We’re at that time of year again when we look back at the past year and forward to the next. My review of the year, when I will be revealing my game and book of the year is on the way and will be appearing just as soon as I’ve figured out what title will be receiving the former honour (there’s a late pretender in the mix). For now it’s time we counted down the ten best films of the year and there has been no shortage of greats to grace cinemas in the past twelve months. To give you an idea just look at some of the films that didn’t make the list; Frankenweenie, Seven Psychopaths, Argo, Moonrise Kingdom, Marvel Avengers Assemble, The Hunger Games. All great films but by my reckoning, the following were the ten best.
My pick for the most anticipated film of the year just barely made it into the end of year top ten. By that measure it might seem like a disappointment but Brave is nonetheless a quite wonderful film that more than hits the strong emotional beats Pixar films are famed for. The story of a Scottish princess’ clash of ideals with her mother hits home on a very human and universal level and the CG animation is probably the most stunning we’ve yet seen.
A film that has been called this decade’s The Matrix doesn’t quite live up to that billing it is a very memorable film nonetheless. Tackling the paradox-ridden minefield that is time-travel storytelling Looper has fun with its ideas, paints a vividly bleak picture of the future and develops in some very unexpected directions. Plus the two leads are Joseph Gordon-Levitt and Bruce Willis, two of the coolest actors ever.
A relatively early 2012 release Chronicle turned out to be a revelation, not only offering a convincing vision of teens gaining superpowers but also finding a legitimate use for the ailing ‘found-footage’ genre. The films balances measured spectacle delivered with involving immediacy and proper humanity marshalled by three excellent lead actors.
7. Life of Pi
Ang Lee’s masterful adaptation of Yann Martel provides further evidence that no novel is unfilmable. The story of an Indian boy’s odyssey at sea with a dangerous tiger for a shipmate delivers on adventure, dramatic and emotional fronts and the production design and special effects are something else.
After the blip that was Quantum of Solace, Skyfall puts Bond back where he belongs, back at the forefront of action cinema with the most layered and human depiction of the character yet. The film celebrates the best of the franchise’s legacy and sets things up for the future with a simple but stirring story of revenge. It’s no mistake that it’s made a billion at the box office.
5. The Artist
This may have been a 2011 release (December 30th to be precise) but I didn’t get to see it until February so I’m including it in this list. The darling of last year’s Oscars is an absolutely delightful celebration of silent cinema with massively appealing leads and a timeless quality. It’s funny, moving and heart-warming and it’s definitely one of the best films of the year.#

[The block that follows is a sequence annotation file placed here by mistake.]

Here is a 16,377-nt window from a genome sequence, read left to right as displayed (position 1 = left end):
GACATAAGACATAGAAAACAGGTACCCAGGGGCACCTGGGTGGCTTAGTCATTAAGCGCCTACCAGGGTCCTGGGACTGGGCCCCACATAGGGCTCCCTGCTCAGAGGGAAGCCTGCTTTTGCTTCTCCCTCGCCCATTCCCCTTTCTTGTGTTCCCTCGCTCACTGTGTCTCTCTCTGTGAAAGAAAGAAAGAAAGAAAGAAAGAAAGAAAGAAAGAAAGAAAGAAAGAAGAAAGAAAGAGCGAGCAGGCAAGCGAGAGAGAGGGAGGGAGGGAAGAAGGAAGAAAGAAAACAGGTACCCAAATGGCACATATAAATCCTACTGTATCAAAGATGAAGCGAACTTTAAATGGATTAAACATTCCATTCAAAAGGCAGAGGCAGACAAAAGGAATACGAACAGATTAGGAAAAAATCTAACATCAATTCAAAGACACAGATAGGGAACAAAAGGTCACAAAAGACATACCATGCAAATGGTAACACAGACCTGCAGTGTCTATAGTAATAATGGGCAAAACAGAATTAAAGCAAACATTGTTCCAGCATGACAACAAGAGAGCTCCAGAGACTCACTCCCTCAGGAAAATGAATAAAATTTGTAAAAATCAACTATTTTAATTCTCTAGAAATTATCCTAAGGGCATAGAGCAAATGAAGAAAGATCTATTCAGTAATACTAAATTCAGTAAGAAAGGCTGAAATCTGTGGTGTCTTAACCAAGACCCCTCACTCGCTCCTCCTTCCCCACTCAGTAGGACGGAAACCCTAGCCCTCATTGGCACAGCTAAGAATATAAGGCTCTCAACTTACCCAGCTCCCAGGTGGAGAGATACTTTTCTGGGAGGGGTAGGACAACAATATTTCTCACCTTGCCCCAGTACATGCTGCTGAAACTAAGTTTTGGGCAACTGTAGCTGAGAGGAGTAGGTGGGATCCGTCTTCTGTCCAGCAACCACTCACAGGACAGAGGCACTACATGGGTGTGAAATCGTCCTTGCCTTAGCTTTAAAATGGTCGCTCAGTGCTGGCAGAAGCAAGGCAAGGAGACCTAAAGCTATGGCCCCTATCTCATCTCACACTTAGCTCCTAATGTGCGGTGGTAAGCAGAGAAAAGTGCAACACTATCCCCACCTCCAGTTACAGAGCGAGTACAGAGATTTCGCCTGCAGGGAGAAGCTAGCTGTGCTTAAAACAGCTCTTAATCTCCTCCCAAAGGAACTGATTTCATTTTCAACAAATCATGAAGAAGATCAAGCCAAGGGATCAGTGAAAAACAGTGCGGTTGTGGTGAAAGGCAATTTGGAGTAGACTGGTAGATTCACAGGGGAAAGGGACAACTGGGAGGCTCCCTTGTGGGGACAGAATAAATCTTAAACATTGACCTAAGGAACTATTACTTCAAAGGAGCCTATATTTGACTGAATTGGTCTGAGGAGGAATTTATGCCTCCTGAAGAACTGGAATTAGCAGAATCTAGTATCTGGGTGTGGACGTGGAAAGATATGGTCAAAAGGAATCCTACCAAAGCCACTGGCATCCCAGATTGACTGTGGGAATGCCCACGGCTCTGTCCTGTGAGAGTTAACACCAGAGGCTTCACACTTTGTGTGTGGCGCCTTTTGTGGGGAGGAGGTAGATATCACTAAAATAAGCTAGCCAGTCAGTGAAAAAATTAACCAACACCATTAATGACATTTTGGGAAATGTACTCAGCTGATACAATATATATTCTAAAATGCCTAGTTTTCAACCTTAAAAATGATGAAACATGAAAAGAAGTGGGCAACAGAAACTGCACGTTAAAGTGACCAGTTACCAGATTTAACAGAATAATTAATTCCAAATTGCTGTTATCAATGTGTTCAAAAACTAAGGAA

4. The Raid
This Indonesian martial arts action movie came out of nowhere and blew the heads off everyone who saw it. The story of a SWAT team’s ill-fated effort to take a tower block run by a fraternity of drug peddlers delivered some absolutely brutal action in scene after scene of beautifully choreographed, balletic fight sequences. The films had me reeling in my seat like I’d taken the blows myself. It’s an unforgettable cinema experience.
3. The Hobbit: An Unexpected Journey
Not everybody loved this first part in Peter Jackson’s adaptation of Tolkien’s classic children’s tale but I loved it. Spending time in Middle Earth again was always going to be a treat but the loving way the story was told and the gentle pace at which the adventure unfolds slotted into my brain in a way I hadn’t expected. It was just about everything I wanted from the film and the best is yet to come.
2. The Dark Knight Rises
The concluding part in Christopher Nolan’s masterful telling of the Dark Knight’s story is a very big show that delivers on all fronts. It’s dark, it’s deep, it’s action-packed and it’s exciting right up to the satisfying conclusion. With the likes of Marion Cotillard, Tom Hardy, Joseph Gordon-Levitt and Anne Hathaway added to the cast the star power rides along with the pacey story beautifully and in Bane we have yet another classic screen villain whether or not you could hear him.
In a year that saw the release of no fewer than three horror-themed animated features (four if you count A Monster in Paris) one rather stands out. ParaNorman is the second film from Laika, the makers of Coraline, my favourite film of all time and although it doesn’t quite reach the lofty heights of that peerless nightmare it’s not far off. ParaNorman tells the story of an ordinary misunderstood boy who happens to be able to see ghosts and commune with the dead, a gift that comes in handy when his hometown becomes the site of a zombie uprising. It starts out as a comedy that faces up to some difficult things such as bullying and parental rejection but about two thirds of the way through there comes a masterful turn in the tone that takes the film into some much darker and more challenging territory. It all builds to an unforgettable climax, a masterful sequence of animation that will go down in history as one of the medium’s very greatest achievements. The film offers kids a tale of emotional maturity that balances scares and laughs beautifully. It’s been heinously overlooked and underrated in an up and down year for animation and is without any doubt at all my favourite film of 2012.